As I explained in Part Two, you are asking people to take leadership for your cause. Taking leadership is a special undertaking, calling for a special commitment. People will not undertake leadership lightly. It is not your choice for them to take leadership. It is their choice. And to weighrepparttar 105639 pros and cons of that choice, they want to know two things: who you are and why you are there.

You must tell them or they will tell you. And if they tell you, you may not like what they say.

As to who you are: In their eyes, who you are involves your knowledge/skills as to meetingrepparttar 105640 challenges ofrepparttar 105641 cause and your commitment to that cause. If they perceive that you have weak knowledge/skills and/or weak commitment, they'll peg you as unworthy and maybe worse, untrustworthy.

Turbo Charge Your Career With The Most Powerful Leadership Tool Of All: The Leadership Talk (Part One)

Written by Brent Filson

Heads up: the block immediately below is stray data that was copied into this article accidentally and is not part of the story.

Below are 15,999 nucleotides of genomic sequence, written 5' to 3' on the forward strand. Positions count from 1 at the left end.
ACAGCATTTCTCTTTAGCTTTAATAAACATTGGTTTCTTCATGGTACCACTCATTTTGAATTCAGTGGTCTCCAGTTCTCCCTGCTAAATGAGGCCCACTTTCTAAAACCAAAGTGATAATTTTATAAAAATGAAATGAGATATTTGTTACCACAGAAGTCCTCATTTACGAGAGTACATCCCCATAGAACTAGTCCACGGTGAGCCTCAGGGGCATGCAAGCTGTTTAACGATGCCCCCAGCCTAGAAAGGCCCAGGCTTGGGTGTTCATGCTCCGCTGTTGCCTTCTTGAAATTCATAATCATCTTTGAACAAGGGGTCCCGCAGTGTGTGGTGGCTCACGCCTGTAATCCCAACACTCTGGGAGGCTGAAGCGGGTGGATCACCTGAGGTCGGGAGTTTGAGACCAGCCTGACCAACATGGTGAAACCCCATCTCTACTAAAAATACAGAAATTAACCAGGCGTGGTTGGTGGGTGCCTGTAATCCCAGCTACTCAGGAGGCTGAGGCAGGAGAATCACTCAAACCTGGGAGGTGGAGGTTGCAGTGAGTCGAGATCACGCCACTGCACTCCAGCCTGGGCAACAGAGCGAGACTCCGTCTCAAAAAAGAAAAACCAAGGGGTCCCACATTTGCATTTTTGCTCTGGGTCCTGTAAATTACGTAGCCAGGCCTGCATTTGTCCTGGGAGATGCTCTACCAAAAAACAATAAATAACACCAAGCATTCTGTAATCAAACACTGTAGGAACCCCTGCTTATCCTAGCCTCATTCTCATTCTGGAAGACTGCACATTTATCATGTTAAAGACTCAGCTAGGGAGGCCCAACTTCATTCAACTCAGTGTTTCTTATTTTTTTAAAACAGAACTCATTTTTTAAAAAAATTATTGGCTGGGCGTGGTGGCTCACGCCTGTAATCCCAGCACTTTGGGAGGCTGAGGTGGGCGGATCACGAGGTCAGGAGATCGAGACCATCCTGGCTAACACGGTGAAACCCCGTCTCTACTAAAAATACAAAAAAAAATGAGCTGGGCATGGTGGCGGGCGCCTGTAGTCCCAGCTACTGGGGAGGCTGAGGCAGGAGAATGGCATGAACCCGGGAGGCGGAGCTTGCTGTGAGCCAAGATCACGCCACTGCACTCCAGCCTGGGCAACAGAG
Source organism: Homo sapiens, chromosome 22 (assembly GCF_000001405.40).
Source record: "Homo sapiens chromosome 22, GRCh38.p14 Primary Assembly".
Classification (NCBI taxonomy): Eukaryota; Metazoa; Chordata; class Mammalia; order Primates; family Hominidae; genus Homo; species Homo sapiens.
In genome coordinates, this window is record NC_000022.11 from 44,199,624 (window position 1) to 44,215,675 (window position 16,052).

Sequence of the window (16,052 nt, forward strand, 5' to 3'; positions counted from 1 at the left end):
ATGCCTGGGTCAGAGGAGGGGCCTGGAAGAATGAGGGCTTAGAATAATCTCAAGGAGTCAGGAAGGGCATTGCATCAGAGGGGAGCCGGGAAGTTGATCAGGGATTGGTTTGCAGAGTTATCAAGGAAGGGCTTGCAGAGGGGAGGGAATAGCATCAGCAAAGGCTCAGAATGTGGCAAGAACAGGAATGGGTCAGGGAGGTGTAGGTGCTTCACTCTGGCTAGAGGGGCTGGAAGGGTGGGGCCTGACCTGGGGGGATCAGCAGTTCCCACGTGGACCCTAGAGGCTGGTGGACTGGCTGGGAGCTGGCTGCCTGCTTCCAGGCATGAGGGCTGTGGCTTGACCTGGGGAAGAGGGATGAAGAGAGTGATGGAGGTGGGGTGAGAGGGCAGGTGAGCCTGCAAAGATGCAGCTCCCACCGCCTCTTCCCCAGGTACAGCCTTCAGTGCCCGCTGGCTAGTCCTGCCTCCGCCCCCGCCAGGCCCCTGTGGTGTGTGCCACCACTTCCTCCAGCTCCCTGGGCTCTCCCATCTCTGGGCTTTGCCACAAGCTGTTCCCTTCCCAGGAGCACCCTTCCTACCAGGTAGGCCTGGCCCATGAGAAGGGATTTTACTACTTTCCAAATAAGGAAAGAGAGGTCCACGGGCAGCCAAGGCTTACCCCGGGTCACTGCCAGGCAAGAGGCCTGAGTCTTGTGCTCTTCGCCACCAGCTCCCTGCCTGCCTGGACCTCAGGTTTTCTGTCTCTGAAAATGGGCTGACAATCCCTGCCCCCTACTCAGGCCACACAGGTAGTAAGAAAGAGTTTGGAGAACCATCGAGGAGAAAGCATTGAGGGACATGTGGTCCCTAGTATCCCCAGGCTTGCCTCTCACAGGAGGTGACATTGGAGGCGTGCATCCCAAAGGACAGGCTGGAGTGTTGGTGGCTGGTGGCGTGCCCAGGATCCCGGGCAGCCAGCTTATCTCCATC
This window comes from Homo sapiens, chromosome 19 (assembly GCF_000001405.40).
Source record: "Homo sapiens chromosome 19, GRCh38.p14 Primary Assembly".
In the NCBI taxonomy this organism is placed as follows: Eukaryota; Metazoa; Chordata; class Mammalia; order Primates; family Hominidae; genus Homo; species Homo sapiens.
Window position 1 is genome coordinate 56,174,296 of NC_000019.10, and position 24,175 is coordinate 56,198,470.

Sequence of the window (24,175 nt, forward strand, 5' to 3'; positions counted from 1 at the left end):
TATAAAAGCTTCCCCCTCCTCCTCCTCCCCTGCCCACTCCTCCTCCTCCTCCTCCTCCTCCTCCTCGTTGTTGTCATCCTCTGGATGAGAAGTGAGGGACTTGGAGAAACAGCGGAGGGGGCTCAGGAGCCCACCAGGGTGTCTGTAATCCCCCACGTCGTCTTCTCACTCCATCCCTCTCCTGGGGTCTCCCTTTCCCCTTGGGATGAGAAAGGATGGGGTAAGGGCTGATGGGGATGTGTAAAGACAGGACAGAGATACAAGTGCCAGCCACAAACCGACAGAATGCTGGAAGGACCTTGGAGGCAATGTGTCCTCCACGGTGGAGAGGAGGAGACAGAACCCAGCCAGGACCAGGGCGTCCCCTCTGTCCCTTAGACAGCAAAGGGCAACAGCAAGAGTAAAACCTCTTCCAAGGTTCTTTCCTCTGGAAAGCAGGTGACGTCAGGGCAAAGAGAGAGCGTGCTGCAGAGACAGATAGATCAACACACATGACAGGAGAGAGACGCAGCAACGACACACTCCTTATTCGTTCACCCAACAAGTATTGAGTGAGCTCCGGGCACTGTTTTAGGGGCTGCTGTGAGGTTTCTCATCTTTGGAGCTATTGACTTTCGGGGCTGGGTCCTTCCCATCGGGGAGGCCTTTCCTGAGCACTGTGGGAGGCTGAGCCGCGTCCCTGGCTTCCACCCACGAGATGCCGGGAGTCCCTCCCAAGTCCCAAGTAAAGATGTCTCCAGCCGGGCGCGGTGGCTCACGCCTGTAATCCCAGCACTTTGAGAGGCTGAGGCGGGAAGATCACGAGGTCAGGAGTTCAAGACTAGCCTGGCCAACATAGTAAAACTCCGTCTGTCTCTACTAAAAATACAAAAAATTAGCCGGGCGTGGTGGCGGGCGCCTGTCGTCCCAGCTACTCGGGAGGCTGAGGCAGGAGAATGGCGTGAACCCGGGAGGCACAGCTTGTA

PERMISSION TO REPUBLISH: This article may be republished in newsletters and on web sites provided attribution is provided torepparttar author, and it appears withrepparttar 105627 included copyright, resource box and live web site link. Email notice of intent to publish is appreciated but not required: mail to: brent@actionleadership.com

Word count: 879

Summary: The author asserts that presentations and speeches arerepparttar 105628 least effective means of leadership communication. There is a much more effective way:repparttar 105629 Leadership Talk. In this three part series, he describes underlying principles ofrepparttar 105630 Leadership Talk and ways to help develop and deliver it.

Turbo Charge Your Career With The Most Powerful Leadership Tool Of All: The Leadership Talk (Part One) By Brent Filson

Leaders speak 15 to 20 times daily. You speak at meetings, you speak across their desks, you speak onrepparttar 105631 phone, you speak in e-mails, you speak at lunch, besiderepparttar 105632 water cooler, and on elevators, etc.

It's inrepparttar 105633 interaction of those speaking encounters, multiplied daily, month in and month out, year in and year out, that you become a successful leader or not.

If those encounters are defined by Leadership Talks instead of presentations/speeches,repparttar 105634 effectiveness of your leadership will be dramatically increased, not only in your job but in your career.

Here's why: There's a ladder of verbal persuasion. The lowest rungs (least effective)of which are presentations and speeches. Primarily, they communicate information.